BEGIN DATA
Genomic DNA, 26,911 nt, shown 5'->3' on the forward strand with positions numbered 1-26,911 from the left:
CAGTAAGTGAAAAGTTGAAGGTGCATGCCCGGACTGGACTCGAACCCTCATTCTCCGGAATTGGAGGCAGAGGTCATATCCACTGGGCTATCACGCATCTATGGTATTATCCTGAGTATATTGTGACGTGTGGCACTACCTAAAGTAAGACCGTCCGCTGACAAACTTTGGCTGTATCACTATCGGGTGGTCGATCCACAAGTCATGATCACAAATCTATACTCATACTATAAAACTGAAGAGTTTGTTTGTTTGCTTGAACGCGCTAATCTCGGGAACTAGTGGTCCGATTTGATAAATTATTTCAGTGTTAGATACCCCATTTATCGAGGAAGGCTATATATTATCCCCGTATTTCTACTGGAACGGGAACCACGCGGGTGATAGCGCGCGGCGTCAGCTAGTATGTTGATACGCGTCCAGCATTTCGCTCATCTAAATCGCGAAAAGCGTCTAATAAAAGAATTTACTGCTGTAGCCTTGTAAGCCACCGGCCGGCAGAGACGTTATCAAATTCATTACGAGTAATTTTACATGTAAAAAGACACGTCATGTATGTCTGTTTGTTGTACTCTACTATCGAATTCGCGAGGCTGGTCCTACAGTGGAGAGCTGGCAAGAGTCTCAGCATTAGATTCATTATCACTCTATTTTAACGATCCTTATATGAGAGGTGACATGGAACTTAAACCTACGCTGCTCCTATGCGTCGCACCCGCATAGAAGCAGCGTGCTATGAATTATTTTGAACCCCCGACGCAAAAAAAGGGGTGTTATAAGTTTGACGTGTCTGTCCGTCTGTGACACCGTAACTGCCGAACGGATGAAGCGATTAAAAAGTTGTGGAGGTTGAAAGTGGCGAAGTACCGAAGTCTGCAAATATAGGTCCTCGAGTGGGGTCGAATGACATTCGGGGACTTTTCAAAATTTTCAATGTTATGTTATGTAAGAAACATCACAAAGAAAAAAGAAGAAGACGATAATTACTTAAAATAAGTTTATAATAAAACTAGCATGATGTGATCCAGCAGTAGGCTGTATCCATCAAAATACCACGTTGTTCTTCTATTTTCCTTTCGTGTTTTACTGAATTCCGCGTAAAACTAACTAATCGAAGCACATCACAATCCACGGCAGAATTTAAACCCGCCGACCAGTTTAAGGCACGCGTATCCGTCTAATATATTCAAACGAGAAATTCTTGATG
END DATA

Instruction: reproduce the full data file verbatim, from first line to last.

Genomic DNA, 26,911 nt, shown 5'->3' on the forward strand with positions numbered 1-26,911 from the left:
CAGTAAGTGAAAAGTTGAAGGTGCATGCCCGGACTGGACTCGAACCCTCATTCTCCGGAATTGGAGGCAGAGGTCATATCCACTGGGCTATCACGCATCTATGGTATTATCCTGAGTATATTGTGACGTGTGGCACTACCTAAAGTAAGACCGTCCGCTGACAAACTTTGGCTGTATCACTATCGGGTGGTCGATCCACAAGTCATGATCACAAATCTATACTCATACTATAAAACTGAAGAGTTTGTTTGTTTGCTTGAACGCGCTAATCTCGGGAACTAGTGGTCCGATTTGATAAATTATTTCAGTGTTAGATACCCCATTTATCGAGGAAGGCTATATATTATCCCCGTATTTCTACTGGAACGGGAACCACGCGGGTGATAGCGCGCGGCGTCAGCTAGTATGTTGATACGCGTCCAGCATTTCGCTCATCTAAATCGCGAAAAGCGTCTAATAAAAGAATTTACTGCTGTAGCCTTGTAAGCCACCGGCCGGCAGAGACGTTATCAAATTCATTACGAGTAATTTTACATGTAAAAAGACACGTCATGTATGTCTGTTTGTTGTACTCTACTATCGAATTCGCGAGGCTGGTCCTACAGTGGAGAGCTGGCAAGAGTCTCAGCATTAGATTCATTATCACTCTATTTTAACGATCCTTATATGAGAGGTGACATGGAACTTAAACCTACGCTGCTCCTATGCGTCGCACCCGCATAGAAGCAGCGTGCTATGAATTATTTTGAACCCCCGACGCAAAAAAAGGGGTGTTATAAGTTTGACGTGTCTGTCCGTCTGTGACACCGTAACTGCCGAACGGATGAAGCGATTAAAAAGTTGTGGAGGTTGAAAGTGGCGAAGTACCGAAGTCTGCAAATATAGGTCCTCGAGTGGGGTCGAATGACATTCGGGGACTTTTCAAAATTTTCAATGTTATGTTATGTAAGAAACATCACAAAGAAAAAAGAAGAAGACGATAATTACTTAAAATAAGTTTATAATAAAACTAGCATGATGTGATCCAGCAGTAGGCTGTATCCATCAAAATACCACGTTGTTCTTCTATTTTCCTTTCGTGTTTTACTGAATTCCGCGTAAAACTAACTAATCGAAGCACATCACAATCCACGGCAGAATTTAAACCCGCCGACCAGTTTAAGGCACGCGTATCCGTCTAATATATTCAAACGAGAAATTCTTGATG